Pig and poultry feeds linked to BSE crisis

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The Independent Online
Contaminated pig and poultry feed could be responsible for some of the recent cases of BSE, it was claimed yesterday.

Gavin Strang, Labour's agriculture spokesman, claimed that some animal- feed manufacturers may have used the same equipment to mix both cattle feed and pig feed. Until March, the latter was allowed to include bovine offals, banned in cattle feed since 1988.

Dr Strang said it may be one of the reasons why a total of 27,000 cattle born since 1988 have contracted the disease. ''The animal-feed manufacturers may have mixed the two by accident,'' he told the Independent.

The disclosure came as the pounds 550m scheme to rid the food chain of cattle over 30 months old still showed no signs of getting under way. And Michael Heseltine, Deputy Prime Minister, said publicly for the first time that the beef crisis was "and still remains the most difficult political issue I have ever seen a government face".

Dr Strang, who is calling for an inquiry into whether cattle have been given contaminated feed, said he was concerned that two-thirds of BSE cases reported in the first three months of this year involved cows born since the ban. ''Everyone accepts that the feed is the major cause, if not the only cause. We have really got to get to the bottom of this,'' he said.

However, the Ministry of Agriculture warned that his remarks were irresponsible and insisted that every measure was being taken to ensure feed was free of contamination.

The controversy stems from the measures introduced in 1988 to keep specified bovine offals out of the food chain. Animal-feed manufacturers were banned from boiling down offals into protein for cattle feed. However, there was no restriction on their use in pig and poultry feed, which is often produced at the same plants as cattle feed, and farmers were not prevented from giving their remaining stocks to their cattle.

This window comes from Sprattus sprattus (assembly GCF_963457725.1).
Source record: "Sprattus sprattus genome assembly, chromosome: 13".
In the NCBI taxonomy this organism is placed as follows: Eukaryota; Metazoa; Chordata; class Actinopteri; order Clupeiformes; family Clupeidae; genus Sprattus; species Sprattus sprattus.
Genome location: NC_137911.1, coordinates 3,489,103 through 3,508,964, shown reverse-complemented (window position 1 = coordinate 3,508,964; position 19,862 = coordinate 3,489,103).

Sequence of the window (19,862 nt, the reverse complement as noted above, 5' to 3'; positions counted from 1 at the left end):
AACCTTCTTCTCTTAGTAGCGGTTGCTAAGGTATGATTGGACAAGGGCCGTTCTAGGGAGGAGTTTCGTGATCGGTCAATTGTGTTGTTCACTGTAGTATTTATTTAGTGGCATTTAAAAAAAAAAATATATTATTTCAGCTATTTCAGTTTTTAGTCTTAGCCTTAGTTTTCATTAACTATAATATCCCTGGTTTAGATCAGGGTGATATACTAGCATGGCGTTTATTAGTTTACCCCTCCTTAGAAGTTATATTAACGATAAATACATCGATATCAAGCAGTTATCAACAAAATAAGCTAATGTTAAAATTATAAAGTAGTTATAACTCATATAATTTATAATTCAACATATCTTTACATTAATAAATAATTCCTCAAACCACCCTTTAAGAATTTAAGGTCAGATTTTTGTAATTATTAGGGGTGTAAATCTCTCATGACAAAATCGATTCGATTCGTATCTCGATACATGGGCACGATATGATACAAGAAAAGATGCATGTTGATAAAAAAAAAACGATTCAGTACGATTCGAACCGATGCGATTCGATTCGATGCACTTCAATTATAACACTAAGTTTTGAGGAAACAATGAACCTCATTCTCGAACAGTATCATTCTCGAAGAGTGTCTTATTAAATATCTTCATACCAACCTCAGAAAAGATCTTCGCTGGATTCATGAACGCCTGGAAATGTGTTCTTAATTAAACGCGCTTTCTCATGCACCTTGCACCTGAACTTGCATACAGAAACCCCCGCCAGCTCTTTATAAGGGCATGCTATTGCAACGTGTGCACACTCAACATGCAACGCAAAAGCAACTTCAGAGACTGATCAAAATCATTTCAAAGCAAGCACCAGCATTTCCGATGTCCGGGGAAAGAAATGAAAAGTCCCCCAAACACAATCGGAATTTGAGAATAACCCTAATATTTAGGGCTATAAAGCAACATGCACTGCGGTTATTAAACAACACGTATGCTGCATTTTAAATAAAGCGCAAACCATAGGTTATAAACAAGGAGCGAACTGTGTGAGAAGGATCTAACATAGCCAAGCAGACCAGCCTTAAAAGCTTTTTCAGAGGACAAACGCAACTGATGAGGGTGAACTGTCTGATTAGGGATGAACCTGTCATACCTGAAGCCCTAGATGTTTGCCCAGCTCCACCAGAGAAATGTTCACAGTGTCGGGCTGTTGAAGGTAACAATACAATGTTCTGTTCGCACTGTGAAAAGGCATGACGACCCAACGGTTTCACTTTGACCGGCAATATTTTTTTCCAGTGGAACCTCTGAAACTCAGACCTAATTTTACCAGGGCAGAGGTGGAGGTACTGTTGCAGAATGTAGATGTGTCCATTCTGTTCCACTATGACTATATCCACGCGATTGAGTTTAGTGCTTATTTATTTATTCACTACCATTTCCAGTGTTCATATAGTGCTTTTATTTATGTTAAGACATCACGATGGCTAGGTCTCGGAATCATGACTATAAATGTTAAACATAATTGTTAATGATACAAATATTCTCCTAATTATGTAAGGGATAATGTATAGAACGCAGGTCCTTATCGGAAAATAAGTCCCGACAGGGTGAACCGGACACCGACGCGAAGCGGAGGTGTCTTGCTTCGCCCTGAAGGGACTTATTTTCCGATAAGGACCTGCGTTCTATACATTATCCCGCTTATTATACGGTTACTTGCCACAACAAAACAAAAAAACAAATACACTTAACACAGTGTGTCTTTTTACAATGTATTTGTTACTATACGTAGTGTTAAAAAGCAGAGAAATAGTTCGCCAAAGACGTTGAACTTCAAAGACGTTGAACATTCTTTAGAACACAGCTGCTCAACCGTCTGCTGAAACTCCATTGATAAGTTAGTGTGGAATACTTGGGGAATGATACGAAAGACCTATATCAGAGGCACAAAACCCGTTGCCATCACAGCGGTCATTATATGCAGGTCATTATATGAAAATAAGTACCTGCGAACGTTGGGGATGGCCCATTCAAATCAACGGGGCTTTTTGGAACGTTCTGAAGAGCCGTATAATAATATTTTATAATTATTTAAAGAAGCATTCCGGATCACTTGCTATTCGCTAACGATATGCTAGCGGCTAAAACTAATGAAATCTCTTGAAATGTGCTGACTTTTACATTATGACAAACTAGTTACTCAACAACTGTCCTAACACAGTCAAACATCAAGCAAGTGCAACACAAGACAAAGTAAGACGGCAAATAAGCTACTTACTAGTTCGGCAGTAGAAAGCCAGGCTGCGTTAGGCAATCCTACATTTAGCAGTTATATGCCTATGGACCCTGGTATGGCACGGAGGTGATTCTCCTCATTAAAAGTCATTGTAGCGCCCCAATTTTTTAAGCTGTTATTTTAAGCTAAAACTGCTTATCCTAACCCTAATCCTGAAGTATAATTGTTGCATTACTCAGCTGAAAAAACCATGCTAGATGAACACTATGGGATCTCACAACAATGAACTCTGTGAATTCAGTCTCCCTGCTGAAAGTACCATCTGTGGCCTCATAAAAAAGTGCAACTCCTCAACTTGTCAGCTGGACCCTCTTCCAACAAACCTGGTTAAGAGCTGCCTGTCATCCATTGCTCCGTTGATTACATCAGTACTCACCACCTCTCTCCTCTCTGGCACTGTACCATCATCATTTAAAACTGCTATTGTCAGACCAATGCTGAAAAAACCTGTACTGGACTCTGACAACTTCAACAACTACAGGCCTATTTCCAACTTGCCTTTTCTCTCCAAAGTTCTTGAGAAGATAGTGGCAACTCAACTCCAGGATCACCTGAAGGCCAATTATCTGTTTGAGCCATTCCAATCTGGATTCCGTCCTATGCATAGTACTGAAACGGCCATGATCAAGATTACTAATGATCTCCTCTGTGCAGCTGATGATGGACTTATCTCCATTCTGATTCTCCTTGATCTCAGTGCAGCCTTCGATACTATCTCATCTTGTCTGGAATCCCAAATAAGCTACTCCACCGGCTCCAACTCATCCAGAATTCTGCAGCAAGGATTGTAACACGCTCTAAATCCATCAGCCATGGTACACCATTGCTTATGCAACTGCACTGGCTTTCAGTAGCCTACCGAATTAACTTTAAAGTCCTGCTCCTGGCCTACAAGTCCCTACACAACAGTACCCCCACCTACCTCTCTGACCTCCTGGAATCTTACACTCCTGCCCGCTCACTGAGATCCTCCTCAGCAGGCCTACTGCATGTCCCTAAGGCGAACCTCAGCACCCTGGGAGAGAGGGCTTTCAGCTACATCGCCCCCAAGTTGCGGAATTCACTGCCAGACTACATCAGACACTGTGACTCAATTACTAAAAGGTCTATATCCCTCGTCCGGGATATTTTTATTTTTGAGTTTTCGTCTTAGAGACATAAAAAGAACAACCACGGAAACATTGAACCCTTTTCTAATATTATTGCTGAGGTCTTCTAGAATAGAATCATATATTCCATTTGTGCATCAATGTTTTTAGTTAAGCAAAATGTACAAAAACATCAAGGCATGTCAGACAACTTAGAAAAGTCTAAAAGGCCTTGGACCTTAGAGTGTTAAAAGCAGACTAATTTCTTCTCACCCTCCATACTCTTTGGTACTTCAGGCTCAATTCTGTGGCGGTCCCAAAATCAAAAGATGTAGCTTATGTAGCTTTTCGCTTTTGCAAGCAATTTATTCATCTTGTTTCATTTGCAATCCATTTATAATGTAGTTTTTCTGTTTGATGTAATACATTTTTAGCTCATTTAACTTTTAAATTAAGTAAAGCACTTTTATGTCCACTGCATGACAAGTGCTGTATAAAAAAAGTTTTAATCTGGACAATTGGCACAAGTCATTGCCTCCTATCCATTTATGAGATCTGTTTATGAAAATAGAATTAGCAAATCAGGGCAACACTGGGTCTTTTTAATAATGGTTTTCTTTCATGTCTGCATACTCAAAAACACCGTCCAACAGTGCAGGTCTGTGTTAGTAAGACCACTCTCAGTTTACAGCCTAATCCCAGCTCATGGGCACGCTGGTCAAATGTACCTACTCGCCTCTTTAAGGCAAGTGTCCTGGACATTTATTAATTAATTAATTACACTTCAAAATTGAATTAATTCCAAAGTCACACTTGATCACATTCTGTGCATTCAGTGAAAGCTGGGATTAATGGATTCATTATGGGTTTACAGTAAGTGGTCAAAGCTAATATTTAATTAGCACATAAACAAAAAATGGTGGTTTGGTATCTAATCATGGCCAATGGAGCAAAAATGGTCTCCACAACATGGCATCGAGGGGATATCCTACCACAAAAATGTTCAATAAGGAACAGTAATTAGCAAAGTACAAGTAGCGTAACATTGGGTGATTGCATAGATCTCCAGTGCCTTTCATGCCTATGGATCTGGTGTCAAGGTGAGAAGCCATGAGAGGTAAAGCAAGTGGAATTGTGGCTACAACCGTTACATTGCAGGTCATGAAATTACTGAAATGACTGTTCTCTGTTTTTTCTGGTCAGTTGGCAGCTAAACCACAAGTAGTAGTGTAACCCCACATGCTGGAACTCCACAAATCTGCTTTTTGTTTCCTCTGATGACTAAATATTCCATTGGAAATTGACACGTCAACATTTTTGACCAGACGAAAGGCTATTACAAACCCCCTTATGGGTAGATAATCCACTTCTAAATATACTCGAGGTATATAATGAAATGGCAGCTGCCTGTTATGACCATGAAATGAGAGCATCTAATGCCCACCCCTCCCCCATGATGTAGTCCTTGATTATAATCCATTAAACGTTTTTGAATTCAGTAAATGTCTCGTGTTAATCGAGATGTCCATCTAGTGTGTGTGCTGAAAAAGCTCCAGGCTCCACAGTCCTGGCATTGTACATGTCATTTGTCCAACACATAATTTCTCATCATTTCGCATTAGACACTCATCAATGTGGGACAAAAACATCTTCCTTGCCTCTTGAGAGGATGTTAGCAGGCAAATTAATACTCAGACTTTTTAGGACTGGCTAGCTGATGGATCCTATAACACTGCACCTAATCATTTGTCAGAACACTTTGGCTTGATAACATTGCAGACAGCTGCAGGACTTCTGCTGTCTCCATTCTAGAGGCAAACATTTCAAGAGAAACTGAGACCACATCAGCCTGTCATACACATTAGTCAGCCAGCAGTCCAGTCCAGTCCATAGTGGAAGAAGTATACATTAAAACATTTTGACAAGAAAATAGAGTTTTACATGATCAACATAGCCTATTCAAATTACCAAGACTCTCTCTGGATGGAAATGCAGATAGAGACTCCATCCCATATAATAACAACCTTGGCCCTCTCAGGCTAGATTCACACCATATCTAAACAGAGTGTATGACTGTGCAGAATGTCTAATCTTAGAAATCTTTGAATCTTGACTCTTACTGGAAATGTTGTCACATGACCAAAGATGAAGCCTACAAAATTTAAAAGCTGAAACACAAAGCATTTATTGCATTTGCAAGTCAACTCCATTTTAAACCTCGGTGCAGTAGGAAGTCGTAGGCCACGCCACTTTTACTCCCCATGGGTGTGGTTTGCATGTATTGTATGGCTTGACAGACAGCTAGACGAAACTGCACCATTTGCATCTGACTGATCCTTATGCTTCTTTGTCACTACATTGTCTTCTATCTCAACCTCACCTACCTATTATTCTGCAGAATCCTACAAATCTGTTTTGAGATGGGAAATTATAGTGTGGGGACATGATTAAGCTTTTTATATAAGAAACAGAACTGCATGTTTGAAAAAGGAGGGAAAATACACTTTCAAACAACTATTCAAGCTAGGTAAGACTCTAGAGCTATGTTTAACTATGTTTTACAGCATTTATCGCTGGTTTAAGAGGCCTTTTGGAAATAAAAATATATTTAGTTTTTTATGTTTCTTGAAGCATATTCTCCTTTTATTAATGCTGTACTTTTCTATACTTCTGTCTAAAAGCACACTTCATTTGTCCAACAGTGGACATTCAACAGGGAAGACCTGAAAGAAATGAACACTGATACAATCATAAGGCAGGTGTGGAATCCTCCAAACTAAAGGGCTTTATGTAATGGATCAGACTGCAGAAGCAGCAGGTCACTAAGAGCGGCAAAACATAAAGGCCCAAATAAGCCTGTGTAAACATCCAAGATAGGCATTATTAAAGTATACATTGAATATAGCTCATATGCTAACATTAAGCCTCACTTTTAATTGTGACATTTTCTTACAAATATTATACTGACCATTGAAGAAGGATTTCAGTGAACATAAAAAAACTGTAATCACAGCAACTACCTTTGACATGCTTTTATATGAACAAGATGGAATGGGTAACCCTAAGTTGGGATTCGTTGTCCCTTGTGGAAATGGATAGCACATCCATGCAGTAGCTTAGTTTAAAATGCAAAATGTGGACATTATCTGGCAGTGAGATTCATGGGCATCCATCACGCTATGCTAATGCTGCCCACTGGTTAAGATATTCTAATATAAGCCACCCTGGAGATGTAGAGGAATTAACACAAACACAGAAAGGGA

It was not until 28 March this year that manufacturers were prohibited from using any mammalian meat or bonemeal in any feed for farm animals. The use of feed containing the products was then banned with effect from 4 April.

The concern now is that farmers have unwittingly given contaminated feed to their livestock because the same mixers may have been used for pig feed as well as cattle feed, although manufacturers are supposed to wash down the mixers between each production run under Ministry of Agriculture rules.

Sir David Naish, the NFU president, admitted: ''These animals born after the ban have nearly without doubt been exposed to contaminated feed. If a tiny bit of the original contaminated material had remained in those mixers that could well have been where the contamination came from. That is not allowed any more, nor should it be.''

Tony Baldry, Minister of State at the Agriculture Department, accused Dr Strang of hyping the issue. ''I am not sure that anything Gavin has asked for is actually going to add to our total knowledge on this issue.''

Meanwhile, EU agriculture ministers meeting in southern Italy last night feared that talks on how free-trade pacts could ruin EU farmers would be overshadowed by the beef crisis.

The Agriculture Minister, Douglas Hogg, is likely to lobby discreetly for a lifting of the worldwide ban imposed on British beef exports, even though it is not on the agenda.

On Tuesday, Mr Baldry is due to meet representatives from all sectors of the beef industry in a bid to break the deadlock in the scheme aimed at disposing of cattle over 30 months old. Apart from 100 cattle slaughtered in Scotland on Friday, there are no signs that the cull has begun, despite Government assurances that it has.

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